It may be Europe’s tenth-smallest capital (population 300,000), but Ljubljana offers an abundance of interest and a generous dose of charm. The compact centre is made for walking – literally, as much of it is pedestrianised – with eco-friendly electric buggies on hand should you tire. Meander through the graceful Old Town, reimagined by a forward-looking local architect after an earthquake in 1895, admiring buildings in every style from Baroque to Viennese Secession. This characterful district hugs the bends of the Ljubljanica River, with waterfront promenades lined with cafés. Look down on it from the medieval hilltop castle that dominates the skyline, reached by a short but impressively steep funicular railway. Then cross the famous Triple Bridge to Prešeren Square, the city’s bustling social hub; between here and the sprawling greenery of Tivoli Park, you’ll find museums and galleries devoted to everything from modern art to 60,000 years of history.
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Outdoor enthusiasts will find a pristine playground in the majestic Julian Alps, which span the border with Italy in Slovenia’s northwest. At the region’s heart is the vastness of Triglav National Park, named after the 2,864-metre peak that’s the country’s highest – and its national symbol. Adventure seekers come to hike, climb, cycle and snowshoe through spectacular untamed landscapes that provide a refuge for brown bears, wolves and golden eagles. From springs deep in the mountains, the beautiful Soča River traces its way through gorges and canyons, its vivid emerald waters luring photographers, kayakers and fishermen hoping to catch an elusive marble trout. On the park’s eastern fringes is the ridiculously scenic Lake Bled, described by a celebrated Slovenian poet as ‘heaven’s twin’. Hot springs power thermal spas around its margins; tear yourself away to savour the panoramic vistas from the 1,000-year-old castle and the local cuisine, whose specialities include a cake made of puff pastry, custard and cream.
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MEDITERRANEAN COAST AND KARST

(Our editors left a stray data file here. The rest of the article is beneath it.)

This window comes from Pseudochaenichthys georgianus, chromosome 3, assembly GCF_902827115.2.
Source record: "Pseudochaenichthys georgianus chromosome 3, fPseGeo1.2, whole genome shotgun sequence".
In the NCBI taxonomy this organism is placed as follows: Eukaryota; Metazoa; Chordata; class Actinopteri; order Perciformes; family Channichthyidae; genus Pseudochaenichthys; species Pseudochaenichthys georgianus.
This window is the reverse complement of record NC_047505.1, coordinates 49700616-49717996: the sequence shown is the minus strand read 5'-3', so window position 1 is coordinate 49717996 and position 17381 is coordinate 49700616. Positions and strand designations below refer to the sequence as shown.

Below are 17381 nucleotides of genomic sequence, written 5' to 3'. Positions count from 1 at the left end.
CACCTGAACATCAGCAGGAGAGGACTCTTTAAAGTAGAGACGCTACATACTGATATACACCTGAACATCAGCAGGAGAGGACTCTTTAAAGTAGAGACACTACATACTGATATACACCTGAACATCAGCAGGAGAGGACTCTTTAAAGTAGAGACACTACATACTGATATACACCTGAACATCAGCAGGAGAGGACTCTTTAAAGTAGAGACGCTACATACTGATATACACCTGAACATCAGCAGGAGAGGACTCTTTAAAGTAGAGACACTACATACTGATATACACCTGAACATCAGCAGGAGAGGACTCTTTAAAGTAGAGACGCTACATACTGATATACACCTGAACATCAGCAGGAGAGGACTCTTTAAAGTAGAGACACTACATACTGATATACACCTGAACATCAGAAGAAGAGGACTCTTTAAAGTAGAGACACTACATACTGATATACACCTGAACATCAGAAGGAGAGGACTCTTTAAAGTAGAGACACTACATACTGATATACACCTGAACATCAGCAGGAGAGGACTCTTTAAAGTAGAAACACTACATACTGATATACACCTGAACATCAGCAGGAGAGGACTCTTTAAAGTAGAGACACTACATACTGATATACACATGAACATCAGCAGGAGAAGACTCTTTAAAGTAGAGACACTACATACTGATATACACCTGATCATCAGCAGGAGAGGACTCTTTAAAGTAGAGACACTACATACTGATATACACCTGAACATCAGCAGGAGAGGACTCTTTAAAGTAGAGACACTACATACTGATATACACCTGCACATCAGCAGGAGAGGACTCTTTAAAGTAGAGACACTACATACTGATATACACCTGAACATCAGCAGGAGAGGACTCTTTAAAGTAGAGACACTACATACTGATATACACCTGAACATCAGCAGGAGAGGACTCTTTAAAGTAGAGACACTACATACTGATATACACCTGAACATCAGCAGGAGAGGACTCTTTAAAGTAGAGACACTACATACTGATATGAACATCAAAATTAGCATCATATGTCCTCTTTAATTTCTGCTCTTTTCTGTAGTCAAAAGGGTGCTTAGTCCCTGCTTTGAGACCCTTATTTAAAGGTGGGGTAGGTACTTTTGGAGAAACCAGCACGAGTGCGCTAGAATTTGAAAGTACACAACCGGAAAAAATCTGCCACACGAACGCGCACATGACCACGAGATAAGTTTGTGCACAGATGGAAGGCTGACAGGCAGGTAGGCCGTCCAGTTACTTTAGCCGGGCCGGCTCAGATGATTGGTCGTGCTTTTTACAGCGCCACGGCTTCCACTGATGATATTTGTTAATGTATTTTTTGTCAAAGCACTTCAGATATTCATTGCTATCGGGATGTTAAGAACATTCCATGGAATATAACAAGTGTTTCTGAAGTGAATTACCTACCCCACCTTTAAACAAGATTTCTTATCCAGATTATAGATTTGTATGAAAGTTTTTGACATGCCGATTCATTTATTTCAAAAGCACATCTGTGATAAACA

Tucked into the country’s southwesternmost corner, the Slovenian Riviera provides a welcome dose of Mediterranean living. This sliver of coastline, bookended by nature reserves, has all the ingredients of a relaxing seaside holiday, including Blue Flag-garlanded shingle beaches that are a haven for swimmers, sailors and paddleboarders. In between are charming ancient port towns such as Piran, Izola and Koper, notable for their distinctly Venetian historic architecture, where you can linger in chic harbourside cafés and seafood restaurants. Heading inland, the Karst Plateau is a geological wonderland crammed with extraordinary limestone formations, sinkholes and cave systems, one of them special enough for UNESCO World Heritage Site status. The region’s picturesque scattering of settlements includes Štanjel, a cluster of quaint hilltop buildings, from where there are far-reaching views. Lipica, meanwhile, is internationally famous for its stud farm, home to the distinctive white Lipizzaner horses first bred by the Hapsburgs in the 16th century.
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Slovenia’s engaging second city hugs a curve of the Drava River in the lush northeast, surrounded by the vine-clad slopes of the country’s largest wine region. Dive into its 900-year history in the waterside Old Town, whose café-fringed main square (Glavni Trg) is a glorious medley of architectural treasures, including a Renaissance-style town hall built in 1515. A short stroll away, the 15th-century castle now houses the fascinating Maribor Regional Museum, complete with a Rococo staircase and frescoed Knights’ Hall. The Old Town’s most celebrated sight, however, is the magnificent vine – officially the world’s oldest – that spreads across the facade of the Old Vine House beside the Drava; planted around 450 years ago, it still bears fruit. For a breathtaking overview of the city and the vineyards beyond, follow the leafy path to the summit of Piramida hill, where the ruins of Maribor’s original castle are still very much in evidence.